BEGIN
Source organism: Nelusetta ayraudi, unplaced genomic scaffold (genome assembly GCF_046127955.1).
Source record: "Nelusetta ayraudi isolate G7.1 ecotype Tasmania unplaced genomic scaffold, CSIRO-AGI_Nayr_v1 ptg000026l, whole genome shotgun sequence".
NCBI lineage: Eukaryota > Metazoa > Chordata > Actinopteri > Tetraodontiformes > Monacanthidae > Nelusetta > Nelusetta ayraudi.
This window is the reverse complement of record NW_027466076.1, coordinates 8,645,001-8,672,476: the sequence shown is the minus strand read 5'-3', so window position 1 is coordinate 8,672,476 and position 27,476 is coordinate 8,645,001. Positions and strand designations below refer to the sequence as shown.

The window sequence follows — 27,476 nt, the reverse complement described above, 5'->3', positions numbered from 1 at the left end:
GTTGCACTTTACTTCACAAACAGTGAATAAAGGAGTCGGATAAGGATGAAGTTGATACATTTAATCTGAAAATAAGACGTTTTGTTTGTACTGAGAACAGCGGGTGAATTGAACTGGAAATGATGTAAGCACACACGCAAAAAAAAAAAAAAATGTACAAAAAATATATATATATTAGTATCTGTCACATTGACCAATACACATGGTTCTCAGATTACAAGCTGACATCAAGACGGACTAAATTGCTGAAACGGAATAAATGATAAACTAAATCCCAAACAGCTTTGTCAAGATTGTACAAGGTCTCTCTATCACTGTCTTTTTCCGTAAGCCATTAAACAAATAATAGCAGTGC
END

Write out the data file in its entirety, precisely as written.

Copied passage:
Source organism: Nelusetta ayraudi, unplaced genomic scaffold (genome assembly GCF_046127955.1).
Source record: "Nelusetta ayraudi isolate G7.1 ecotype Tasmania unplaced genomic scaffold, CSIRO-AGI_Nayr_v1 ptg000026l, whole genome shotgun sequence".
NCBI lineage: Eukaryota > Metazoa > Chordata > Actinopteri > Tetraodontiformes > Monacanthidae > Nelusetta > Nelusetta ayraudi.
This window is the reverse complement of record NW_027466076.1, coordinates 8,645,001-8,672,476: the sequence shown is the minus strand read 5'-3', so window position 1 is coordinate 8,672,476 and position 27,476 is coordinate 8,645,001. Positions and strand designations below refer to the sequence as shown.

The window sequence follows — 27,476 nt, the reverse complement described above, 5'->3', positions numbered from 1 at the left end:
GTTGCACTTTACTTCACAAACAGTGAATAAAGGAGTCGGATAAGGATGAAGTTGATACATTTAATCTGAAAATAAGACGTTTTGTTTGTACTGAGAACAGCGGGTGAATTGAACTGGAAATGATGTAAGCACACACGCAAAAAAAAAAAAAAATGTACAAAAAATATATATATATTAGTATCTGTCACATTGACCAATACACATGGTTCTCAGATTACAAGCTGACATCAAGACGGACTAAATTGCTGAAACGGAATAAATGATAAACTAAATCCCAAACAGCTTTGTCAAGATTGTACAAGGTCTCTCTATCACTGTCTTTTTCCGTAAGCCATTAAACAAATAATAGCAGTGC